Children and young people wait an average of ten years before getting help for mental health problems, a charity has warned.
The Centre for Mental Health said there was evidence of ‘the very real difference that can be made to their life chances by intervening at the very first sign of symptoms’.
However, despite this it found that ‘research suggests a ten-year average delay between the time that young people first experience symptoms and receive help’.
The report said: ‘For all age groups, a dominant issue has been the persistent gap between children’s needs and their access to help and support, especially early on when difficulties with mental health first emerge.
‘Getting help at the first sign of symptoms is critical, and yet at every age, only a minority of those with diagnosable mental health problems receive help to address them.’
The Centre for Mental Health recommends: home visiting programmes for high-risk families (parents who misuse substances or who are living in prolonged poverty, for example); for schools to teach social and emotional learning; schools promoting mental health; and addressing the problem of teenagers falling into the crack between child and adolescent mental health services (CAMHS) and adult services.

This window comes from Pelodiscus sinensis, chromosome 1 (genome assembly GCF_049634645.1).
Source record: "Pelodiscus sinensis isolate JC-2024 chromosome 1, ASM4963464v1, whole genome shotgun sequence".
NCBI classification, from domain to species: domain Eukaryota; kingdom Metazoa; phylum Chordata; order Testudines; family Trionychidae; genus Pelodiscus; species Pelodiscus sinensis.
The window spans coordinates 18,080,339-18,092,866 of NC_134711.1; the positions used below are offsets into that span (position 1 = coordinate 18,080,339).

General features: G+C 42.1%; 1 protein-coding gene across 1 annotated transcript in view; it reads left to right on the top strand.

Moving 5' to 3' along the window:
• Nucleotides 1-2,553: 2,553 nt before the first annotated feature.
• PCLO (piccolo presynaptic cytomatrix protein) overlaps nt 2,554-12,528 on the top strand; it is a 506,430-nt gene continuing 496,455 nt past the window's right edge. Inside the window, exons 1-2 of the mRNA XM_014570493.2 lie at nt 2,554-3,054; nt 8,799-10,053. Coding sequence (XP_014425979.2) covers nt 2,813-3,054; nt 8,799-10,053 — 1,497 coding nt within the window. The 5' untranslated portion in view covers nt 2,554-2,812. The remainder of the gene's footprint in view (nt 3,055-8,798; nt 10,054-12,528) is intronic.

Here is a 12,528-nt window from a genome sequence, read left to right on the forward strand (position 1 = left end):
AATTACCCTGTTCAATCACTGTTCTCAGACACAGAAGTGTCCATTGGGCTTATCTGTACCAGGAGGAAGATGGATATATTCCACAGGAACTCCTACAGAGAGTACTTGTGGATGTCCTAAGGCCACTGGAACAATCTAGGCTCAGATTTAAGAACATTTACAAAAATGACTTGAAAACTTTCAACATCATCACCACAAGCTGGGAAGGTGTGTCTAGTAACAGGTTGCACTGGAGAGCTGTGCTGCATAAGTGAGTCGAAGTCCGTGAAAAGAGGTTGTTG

The report concluded: ‘The implications of the evidence we have brought together are far-reaching. They point to the need for whole system ownership of and investment in children and families’ mental health, from the first spark of life through to early adulthood.’
Lorraine Khan, associate director for children and young people at Centre for Mental Health, said: ‘Waiting for a child’s mental health to deteriorate until it hits crisis point causes untold distress and damage to their lives and carries a heavy social and economic cost. We have to take action now to offer high quality help quickly to children and young people everywhere.’
Shadow minister for mental health Luciana Berger MP said: ‘The Tory Government has repeatedly said that child and adolescent mental health is their priority, but this report shows the gulf between what Tory Ministers promise and what is actually happening across the country.
‘Warm words are not enough for the young people who are suffering on their watch – particularly the most vulnerable groups. We need urgent action now.’
A Pulse investigation in 2014 found that GPs were facing increasing pressures on child mental health referrals as CCGs were making cuts, and last year official data showed NHS England had cut CAMHS funding by £50m.